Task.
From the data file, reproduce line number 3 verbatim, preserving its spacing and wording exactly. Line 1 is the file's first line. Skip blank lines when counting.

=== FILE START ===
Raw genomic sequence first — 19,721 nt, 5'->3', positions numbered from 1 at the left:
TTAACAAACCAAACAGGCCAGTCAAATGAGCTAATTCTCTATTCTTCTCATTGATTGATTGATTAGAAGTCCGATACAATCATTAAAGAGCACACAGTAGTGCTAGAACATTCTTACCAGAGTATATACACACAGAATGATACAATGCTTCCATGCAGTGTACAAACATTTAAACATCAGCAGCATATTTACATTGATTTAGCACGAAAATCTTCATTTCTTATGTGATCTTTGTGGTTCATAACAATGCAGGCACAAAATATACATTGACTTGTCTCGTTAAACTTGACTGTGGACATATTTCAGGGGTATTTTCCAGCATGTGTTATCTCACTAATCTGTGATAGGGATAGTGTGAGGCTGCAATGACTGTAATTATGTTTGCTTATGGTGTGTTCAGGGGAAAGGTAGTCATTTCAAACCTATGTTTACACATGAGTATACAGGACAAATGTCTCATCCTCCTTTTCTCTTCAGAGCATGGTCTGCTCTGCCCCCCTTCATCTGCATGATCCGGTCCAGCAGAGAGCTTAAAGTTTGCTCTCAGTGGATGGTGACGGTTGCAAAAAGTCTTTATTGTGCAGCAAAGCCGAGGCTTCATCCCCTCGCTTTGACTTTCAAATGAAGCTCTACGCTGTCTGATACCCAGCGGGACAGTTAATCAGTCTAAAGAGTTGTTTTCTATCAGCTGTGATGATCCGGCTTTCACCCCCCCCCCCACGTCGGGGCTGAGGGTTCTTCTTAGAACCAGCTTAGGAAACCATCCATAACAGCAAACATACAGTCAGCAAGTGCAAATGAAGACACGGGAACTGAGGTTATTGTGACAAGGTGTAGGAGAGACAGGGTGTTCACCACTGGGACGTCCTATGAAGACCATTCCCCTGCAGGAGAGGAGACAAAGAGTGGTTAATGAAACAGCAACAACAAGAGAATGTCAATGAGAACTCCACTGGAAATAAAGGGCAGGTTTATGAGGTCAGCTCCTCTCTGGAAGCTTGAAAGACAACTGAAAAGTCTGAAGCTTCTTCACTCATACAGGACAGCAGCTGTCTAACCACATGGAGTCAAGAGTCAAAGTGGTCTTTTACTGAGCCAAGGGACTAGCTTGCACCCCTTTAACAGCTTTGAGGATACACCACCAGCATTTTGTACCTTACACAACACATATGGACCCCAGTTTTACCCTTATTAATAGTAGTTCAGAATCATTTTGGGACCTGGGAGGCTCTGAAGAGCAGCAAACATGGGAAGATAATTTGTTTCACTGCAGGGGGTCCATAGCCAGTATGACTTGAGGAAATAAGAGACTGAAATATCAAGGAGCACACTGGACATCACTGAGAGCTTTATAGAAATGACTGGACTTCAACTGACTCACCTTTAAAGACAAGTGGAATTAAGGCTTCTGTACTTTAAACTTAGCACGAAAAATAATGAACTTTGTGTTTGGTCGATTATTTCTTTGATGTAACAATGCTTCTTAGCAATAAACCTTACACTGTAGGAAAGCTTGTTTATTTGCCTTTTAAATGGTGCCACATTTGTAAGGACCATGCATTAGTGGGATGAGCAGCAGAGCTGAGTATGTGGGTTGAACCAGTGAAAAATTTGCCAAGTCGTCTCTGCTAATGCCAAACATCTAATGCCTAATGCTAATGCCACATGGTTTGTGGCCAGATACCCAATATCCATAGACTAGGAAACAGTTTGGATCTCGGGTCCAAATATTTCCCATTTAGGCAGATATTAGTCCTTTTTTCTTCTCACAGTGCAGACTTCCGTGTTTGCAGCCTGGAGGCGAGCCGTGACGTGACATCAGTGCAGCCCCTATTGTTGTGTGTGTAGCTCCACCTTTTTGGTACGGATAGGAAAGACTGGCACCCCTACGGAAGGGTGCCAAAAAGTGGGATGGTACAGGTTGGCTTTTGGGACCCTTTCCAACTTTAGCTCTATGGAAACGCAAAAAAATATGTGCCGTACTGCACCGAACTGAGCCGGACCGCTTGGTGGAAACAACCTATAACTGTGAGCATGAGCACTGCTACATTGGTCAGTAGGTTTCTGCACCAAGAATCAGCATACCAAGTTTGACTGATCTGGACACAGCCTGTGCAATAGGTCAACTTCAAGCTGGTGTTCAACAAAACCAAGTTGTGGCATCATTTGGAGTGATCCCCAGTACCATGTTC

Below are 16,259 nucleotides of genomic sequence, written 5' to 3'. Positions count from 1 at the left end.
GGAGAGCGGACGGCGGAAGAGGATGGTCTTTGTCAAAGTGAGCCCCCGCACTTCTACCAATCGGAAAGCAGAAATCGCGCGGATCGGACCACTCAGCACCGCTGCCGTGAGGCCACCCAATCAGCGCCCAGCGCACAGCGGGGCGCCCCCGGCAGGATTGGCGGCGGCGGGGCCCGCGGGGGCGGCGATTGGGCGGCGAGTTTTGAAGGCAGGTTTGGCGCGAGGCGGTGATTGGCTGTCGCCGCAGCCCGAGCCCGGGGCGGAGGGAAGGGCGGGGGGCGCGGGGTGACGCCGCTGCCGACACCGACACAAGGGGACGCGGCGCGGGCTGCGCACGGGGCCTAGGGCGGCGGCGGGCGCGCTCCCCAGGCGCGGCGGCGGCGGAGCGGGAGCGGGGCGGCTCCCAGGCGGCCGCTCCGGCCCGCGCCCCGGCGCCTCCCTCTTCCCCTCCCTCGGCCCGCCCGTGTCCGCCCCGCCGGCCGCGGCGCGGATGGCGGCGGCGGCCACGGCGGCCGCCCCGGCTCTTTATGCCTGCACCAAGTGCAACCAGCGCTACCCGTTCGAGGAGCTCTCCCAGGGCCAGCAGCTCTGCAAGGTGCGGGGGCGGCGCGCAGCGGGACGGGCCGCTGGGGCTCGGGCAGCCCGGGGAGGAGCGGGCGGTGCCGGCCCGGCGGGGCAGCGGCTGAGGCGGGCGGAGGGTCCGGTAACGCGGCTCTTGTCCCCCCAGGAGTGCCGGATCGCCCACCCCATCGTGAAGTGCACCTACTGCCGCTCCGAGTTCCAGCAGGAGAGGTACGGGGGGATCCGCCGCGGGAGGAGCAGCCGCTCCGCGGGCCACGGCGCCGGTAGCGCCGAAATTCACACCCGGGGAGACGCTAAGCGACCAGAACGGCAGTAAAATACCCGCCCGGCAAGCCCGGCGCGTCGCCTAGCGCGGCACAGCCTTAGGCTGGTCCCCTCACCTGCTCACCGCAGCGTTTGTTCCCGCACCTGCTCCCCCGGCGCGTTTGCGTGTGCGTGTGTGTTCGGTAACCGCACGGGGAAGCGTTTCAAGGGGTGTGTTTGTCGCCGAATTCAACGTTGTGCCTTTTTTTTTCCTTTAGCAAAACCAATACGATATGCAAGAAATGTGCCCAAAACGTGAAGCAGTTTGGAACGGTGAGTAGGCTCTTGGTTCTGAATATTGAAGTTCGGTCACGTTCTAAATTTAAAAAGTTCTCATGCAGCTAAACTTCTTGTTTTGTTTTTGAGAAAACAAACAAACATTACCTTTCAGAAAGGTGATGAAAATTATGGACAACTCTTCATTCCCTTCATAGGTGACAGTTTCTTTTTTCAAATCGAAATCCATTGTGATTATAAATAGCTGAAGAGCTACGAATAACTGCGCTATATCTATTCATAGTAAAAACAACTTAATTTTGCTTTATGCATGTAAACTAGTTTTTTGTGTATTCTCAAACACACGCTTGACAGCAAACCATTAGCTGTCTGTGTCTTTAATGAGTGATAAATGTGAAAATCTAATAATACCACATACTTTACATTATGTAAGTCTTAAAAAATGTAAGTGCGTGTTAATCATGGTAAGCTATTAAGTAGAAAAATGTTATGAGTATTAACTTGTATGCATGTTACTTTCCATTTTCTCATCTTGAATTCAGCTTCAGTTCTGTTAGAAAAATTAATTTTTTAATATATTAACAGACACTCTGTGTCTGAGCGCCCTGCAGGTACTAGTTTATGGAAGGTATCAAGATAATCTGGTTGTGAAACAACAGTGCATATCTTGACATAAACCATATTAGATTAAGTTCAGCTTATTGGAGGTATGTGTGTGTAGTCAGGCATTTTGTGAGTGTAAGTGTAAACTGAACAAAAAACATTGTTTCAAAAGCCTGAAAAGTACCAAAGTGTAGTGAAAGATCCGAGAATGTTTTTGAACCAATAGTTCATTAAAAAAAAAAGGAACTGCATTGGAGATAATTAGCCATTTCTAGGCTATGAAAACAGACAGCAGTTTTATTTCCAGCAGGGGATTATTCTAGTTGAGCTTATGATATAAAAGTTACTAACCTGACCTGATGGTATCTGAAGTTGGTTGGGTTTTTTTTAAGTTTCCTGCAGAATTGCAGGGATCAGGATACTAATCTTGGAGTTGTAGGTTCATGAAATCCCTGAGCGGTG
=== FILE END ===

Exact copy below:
Below are 16,259 nucleotides of genomic sequence, written 5' to 3'. Positions count from 1 at the left end.